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# Midpoint formula: $M = ( \frac{x_1+x_2}2 ,\frac{y_1+y_2}2)$

- Intro Lesson: a6:10
- Lesson: 1a1:26
- Lesson: 1b1:54
- Lesson: 2a1:54
- Lesson: 2b1:44

## What is the midpoint formula?

At times, you may need to find the midpoint between two points. This usually comes into play when a question asks you to divide up a line into two equal halves, or in word problems when it asks you to find the midpoint.

If you think about it, the idea of finding the number that lies between a set of numbers is quite easy. What do you usually do? You'll take the average of them. First add them together, then divide it by two. The midpoint formula is similar and instead of taking the average of just a number, you'll have to take the average of the x- and y- values from two points separately.

The midpoint of the x-value is halfway between the two points' x-values. The midpoint of the y-value is halfway between the two points' y-values. This makes a lot of sense, right?

Of course, this means that you'll need to know the coordinates of the two points in question before you can find its midpoint. But once you know the endpoints of a line segment, you can easily find the midpoint.

This is all summed up nicely with the midpoint formula, which is as follows:

$M=(\frac{x_1+x_2}{2}, \frac{y_1+y_2}{2})$

## How to find midpoint

In order to see the midpoint formula in use, let's look at an example.

**Question:**

Determine the midpoint of the line segment with the given endpoints.

$A(3, 7), B(9, 1)$

**Solution:**

We can use the formula for midpoint to determine the midpoint: $M=(\frac{x_1+x_2}{2}, \frac{y_1+y_2}{2})$

First, plug the x and y value into the formula:

$M=(\frac{3+9}{2}, \frac{7+1}{2})$

Then, we can calculate the midpoint:

$(6, 4)$

Let's take a closer look at the steps from the above example. Firstly, we are given the coordinates of the two points for which we must find the midpoint of a segment. This is all you'll need in order to make use of the midpoint formula.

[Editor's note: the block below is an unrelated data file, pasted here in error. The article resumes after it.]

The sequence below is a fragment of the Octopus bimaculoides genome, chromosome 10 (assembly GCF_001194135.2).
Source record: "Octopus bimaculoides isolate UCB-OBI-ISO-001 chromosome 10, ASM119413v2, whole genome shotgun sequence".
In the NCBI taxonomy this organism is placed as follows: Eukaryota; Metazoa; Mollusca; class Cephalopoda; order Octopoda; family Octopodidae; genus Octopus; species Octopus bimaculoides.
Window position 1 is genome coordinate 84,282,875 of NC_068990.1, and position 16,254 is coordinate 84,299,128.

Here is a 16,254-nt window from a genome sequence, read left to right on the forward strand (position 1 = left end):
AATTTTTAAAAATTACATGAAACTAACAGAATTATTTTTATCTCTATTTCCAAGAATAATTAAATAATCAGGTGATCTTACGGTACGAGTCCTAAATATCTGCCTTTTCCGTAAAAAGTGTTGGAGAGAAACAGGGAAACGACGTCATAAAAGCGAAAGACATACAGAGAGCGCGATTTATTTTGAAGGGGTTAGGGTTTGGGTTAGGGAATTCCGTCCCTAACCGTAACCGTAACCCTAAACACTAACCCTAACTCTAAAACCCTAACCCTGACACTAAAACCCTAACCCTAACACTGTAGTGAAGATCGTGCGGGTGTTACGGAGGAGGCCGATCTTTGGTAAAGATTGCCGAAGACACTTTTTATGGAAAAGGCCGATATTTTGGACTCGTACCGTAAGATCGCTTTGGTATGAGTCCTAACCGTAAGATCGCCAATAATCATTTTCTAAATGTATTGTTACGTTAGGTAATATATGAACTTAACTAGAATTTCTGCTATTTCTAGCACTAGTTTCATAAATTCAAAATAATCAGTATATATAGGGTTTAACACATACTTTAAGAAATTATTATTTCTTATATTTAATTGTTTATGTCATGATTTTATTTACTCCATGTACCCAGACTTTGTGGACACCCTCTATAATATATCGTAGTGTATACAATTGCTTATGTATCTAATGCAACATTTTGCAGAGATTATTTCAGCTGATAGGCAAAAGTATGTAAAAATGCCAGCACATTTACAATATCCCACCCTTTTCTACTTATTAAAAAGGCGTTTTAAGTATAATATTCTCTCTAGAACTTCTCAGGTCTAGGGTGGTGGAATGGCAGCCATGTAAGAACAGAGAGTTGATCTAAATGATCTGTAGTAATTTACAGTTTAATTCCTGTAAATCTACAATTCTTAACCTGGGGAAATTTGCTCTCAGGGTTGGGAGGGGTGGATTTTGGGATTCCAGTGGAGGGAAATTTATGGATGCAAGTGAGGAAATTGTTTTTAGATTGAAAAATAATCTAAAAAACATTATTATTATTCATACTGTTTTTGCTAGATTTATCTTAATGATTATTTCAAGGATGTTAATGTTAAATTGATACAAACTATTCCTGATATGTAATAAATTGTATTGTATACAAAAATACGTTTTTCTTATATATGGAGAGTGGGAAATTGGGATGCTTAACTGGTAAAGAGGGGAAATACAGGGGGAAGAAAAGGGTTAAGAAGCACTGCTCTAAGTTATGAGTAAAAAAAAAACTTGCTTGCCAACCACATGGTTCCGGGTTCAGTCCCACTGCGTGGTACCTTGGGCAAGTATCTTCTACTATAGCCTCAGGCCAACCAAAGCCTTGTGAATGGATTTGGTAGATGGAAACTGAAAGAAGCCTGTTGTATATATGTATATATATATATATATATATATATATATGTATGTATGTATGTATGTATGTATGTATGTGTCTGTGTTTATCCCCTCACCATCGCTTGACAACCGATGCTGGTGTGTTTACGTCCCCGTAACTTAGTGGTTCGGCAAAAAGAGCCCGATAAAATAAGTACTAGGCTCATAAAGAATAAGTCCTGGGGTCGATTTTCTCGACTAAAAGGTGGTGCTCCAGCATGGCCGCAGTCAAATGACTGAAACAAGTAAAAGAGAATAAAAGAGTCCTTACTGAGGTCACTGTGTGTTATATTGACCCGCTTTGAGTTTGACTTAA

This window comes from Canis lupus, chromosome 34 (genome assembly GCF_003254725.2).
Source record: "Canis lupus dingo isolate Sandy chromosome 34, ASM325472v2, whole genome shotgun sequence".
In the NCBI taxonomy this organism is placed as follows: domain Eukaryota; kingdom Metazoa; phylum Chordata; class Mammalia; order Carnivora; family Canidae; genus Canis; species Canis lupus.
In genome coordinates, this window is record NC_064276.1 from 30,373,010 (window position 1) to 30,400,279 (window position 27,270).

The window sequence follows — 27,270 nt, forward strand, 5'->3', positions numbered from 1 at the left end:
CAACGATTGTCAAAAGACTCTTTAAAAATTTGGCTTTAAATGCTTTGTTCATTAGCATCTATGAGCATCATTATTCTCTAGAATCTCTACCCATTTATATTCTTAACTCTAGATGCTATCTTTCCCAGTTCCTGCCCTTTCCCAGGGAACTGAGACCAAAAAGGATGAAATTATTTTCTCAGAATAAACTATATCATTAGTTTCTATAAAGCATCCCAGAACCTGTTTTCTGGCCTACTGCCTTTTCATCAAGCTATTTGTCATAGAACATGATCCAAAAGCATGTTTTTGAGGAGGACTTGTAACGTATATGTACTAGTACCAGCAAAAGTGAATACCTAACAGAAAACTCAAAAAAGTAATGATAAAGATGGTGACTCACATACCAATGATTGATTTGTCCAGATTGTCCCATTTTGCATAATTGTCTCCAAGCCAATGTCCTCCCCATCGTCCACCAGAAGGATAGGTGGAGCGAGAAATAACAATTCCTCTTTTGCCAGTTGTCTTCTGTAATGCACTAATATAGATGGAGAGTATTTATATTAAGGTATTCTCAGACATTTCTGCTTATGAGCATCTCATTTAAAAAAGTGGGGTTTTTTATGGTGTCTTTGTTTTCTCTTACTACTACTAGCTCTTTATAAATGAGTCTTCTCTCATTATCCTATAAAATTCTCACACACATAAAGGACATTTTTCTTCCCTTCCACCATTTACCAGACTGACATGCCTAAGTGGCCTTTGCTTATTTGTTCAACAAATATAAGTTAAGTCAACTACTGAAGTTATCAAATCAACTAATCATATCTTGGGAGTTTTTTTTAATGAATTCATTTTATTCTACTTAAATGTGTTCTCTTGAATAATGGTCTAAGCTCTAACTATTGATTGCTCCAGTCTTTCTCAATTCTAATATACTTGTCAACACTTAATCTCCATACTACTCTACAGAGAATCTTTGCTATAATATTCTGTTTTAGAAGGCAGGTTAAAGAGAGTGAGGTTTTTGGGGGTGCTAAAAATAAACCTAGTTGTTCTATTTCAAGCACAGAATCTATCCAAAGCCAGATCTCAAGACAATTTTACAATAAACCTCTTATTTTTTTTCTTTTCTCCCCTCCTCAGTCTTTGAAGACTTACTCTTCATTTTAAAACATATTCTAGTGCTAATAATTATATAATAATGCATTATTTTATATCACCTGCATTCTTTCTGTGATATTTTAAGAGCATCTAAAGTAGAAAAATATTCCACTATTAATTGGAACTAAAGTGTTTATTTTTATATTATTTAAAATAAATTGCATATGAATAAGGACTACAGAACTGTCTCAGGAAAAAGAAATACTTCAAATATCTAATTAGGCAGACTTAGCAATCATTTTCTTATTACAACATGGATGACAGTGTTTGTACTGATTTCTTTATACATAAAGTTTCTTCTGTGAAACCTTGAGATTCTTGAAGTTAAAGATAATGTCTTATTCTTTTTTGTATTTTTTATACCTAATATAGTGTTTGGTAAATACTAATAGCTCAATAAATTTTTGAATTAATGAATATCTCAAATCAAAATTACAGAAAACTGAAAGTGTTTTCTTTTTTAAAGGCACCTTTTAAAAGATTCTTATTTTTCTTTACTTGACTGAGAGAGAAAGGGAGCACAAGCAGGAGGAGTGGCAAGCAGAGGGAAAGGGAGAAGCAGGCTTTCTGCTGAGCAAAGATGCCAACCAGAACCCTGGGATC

First, we'll take out the x-coordinates first so that we can work on finding the midpoint's x-coordinate. We have 3 and 9 taken from point A and B respectively. Simply add the two together then divide it by 2 to get the average, a.k.a the midpoint for the x-value.

Then, do the same thing with the y-coordinates. We have 7 and 1 from, again, point A and B respectively. Adding that together gives us 8, and dividing it by two gives us 4.

We have determined that the midpoint between two points lies exactly at the coordinates (6,4) through the midpoint rule using the midpoint equation. If you plotted the line segment out onto a graph, and then dropped a point down onto (6,4), you'll indeed see that this is the point that separates the segment into two equal portions.

Another word for a point that cuts a line into two equal segments is called a bisector. Some questions may ask you to find the bisector of a line, which is basically asking you for a midpoint. You may also come across questions asking if a certain coordinate is a bisector, and you'll have to determine with the midpoint formula whether you get the midpoints that was stated. If not, then it isn't a bisector.

Check if you got the right answers by referencing this midpoint calculator if you get stuck.

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### Midpoint formula: $M = ( \frac{x_1+x_2}2 ,\frac{y_1+y_2}2)$

#### Lessons

- Introductiona)What is the Midpoint Formula? How to use it?
- 1.Determine the midpoint of the line segment with the given endpoints.a)$A(3,7), B(9,1)$b)$A(x+3,y-2), B(x-2,y+9)$
- 2.Determine the missing x.a)$A(3,7), B(9,x)$; Midpoint $(6,4)$b)$A(x,2), B(3x,18)$; Midpoint $(-8,10)$

##### Do better in math today

##### Don't just watch, practice makes perfect

### Midpoint formula: $M = ( \frac{x_1+x_2}2 ,\frac{y_1+y_2}2)$

#### Don't just watch, practice makes perfect.

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